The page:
Robert Hugh Benson

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Robert Hugh Benson
Monsignor R. H. Benson in Oct. 1912, Aged 40.jpg
Photo of Benson by G. Jerrard, 1912
Born Robert Hugh Benson
(1871-11-18)18 November 1871
Wellington College, Berkshire
Died 19 October 1914(1914-10-19) (aged 42)
Bishop's house Salford Cathedral, Salford
Parent(s) Edward White Benson and Mary Sidgwick Benson
Church Roman Catholic
Ordained 1904
Signature of Robert Hugh Benson.jpg

Robert Hugh Benson AFSC KC*SG KGCHS (18 November 1871 – 19 October 1914) was an English Anglican priest who in 1903 was received into the Roman Catholic Church in which he was ordained priest in 1904. He was lauded in his own day as one of the leading figures in English literature, having written the notable novel Lord of the World (1907).


Benson was the youngest son of Edward White Benson (Archbishop of Canterbury) and his wife, Mary, and the younger brother of Edward Frederic Benson and A. C. Benson.[1]

Benson was educated at Eton College and then studied classics and theology at Trinity College, Cambridge, from 1890 to 1893.[2]

In 1895, Benson was ordained a priest in the Church of England by his father, who was the then Archbishop of Canterbury.

After his father died suddenly in 1896, Benson was sent on a trip to the Middle East to recover his own health. While there he began to question the status of the Church of England and to consider the claims of the Roman Catholic Church. His own piety began to tend toward the High Church tradition, and he started exploring religious life in various Anglican communities, eventually obtaining permission to join the Community of the Resurrection.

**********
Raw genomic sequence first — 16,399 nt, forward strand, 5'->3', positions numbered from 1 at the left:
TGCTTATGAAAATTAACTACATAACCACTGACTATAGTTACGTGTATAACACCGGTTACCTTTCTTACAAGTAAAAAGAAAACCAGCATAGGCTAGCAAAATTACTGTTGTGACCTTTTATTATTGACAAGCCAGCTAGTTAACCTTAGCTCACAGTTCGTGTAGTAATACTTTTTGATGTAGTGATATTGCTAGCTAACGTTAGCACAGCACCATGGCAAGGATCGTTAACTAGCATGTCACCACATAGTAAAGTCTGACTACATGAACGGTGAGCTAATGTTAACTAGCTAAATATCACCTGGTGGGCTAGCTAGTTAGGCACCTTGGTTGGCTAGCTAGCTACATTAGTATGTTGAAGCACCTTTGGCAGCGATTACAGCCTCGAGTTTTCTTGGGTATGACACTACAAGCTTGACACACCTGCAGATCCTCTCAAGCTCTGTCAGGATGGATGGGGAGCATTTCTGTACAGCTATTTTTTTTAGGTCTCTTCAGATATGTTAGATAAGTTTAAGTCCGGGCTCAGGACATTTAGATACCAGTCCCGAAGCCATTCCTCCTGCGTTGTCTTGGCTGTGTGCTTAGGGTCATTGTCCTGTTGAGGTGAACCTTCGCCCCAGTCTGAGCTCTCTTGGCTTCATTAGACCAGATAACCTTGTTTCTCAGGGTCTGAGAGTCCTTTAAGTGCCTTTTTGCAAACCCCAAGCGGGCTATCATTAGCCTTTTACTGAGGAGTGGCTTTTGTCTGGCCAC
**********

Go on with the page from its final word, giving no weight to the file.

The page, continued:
Benson made his profession as a member of the community in 1901, at which time he had no thoughts of leaving the Church of England. As he continued his studies and began writing, however, he became more and more uneasy with his own doctrinal position and, on 11 September 1903, he was received into the Catholic Church. He was awarded the Dignitary of Honour of the Order of the Holy Sepulchre.

Benson was ordained as a Roman Catholic priest in 1904 and sent to Cambridge. He continued his writing career along with his ministry as a priest.

Like both his brothers, Edward Frederic Benson ("Fred") and Arthur Christopher Benson, Robert wrote many ghost and horror stories, collected in The Light Invisible (1903) and A Mirror of Shallott (1907).[1] His novel, Lord of the World (1907), is generally regarded as one of the first modern dystopias (see List of dystopian literature).[1]

As a young man, Benson recalled, he had rejected the idea of marriage as "quite inconceivable".[3] Benson was appointed a supernumerary private chamberlain to the Pope in 1911 and, consequently, styled as Monsignor.